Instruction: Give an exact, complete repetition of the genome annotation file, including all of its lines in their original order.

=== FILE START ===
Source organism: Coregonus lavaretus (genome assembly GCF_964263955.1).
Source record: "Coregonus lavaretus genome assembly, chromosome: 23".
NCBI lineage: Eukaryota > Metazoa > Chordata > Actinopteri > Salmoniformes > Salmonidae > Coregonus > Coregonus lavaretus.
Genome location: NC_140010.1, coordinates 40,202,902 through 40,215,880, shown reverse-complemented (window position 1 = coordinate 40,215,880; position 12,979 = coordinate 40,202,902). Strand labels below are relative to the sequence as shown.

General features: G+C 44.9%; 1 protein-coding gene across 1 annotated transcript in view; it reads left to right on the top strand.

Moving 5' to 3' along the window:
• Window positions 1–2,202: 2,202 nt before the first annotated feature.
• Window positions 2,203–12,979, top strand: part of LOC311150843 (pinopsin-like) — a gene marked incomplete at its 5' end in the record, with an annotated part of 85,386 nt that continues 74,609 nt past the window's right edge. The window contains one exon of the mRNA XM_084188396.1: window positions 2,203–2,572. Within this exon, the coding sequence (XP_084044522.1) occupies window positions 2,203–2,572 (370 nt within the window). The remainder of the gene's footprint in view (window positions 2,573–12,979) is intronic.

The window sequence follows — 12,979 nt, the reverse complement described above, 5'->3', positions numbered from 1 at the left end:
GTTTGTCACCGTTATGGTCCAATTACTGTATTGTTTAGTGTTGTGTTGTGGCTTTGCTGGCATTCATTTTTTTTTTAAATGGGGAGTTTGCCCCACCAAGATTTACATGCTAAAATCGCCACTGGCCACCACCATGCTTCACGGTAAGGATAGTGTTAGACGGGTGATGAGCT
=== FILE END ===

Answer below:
Source organism: Coregonus lavaretus (genome assembly GCF_964263955.1).
Source record: "Coregonus lavaretus genome assembly, chromosome: 23".
NCBI lineage: Eukaryota > Metazoa > Chordata > Actinopteri > Salmoniformes > Salmonidae > Coregonus > Coregonus lavaretus.
Genome location: NC_140010.1, coordinates 40,202,902 through 40,215,880, shown reverse-complemented (window position 1 = coordinate 40,215,880; position 12,979 = coordinate 40,202,902). Strand labels below are relative to the sequence as shown.

General features: G+C 44.9%; 1 protein-coding gene across 1 annotated transcript in view; it reads left to right on the top strand.

Moving 5' to 3' along the window:
• Window positions 1–2,202: 2,202 nt before the first annotated feature.
• Window positions 2,203–12,979, top strand: part of LOC311150843 (pinopsin-like) — a gene marked incomplete at its 5' end in the record, with an annotated part of 85,386 nt that continues 74,609 nt past the window's right edge. The window contains one exon of the mRNA XM_084188396.1: window positions 2,203–2,572. Within this exon, the coding sequence (XP_084044522.1) occupies window positions 2,203–2,572 (370 nt within the window). The remainder of the gene's footprint in view (window positions 2,573–12,979) is intronic.

The window sequence follows — 12,979 nt, the reverse complement described above, 5'->3', positions numbered from 1 at the left end:
GTTTGTCACCGTTATGGTCCAATTACTGTATTGTTTAGTGTTGTGTTGTGGCTTTGCTGGCATTCATTTTTTTTTTAAATGGGGAGTTTGCCCCACCAAGATTTACATGCTAAAATCGCCACTGGCCACCACCATGCTTCACGGTAAGGATAGTGTTAGACGGGTGATGAGCT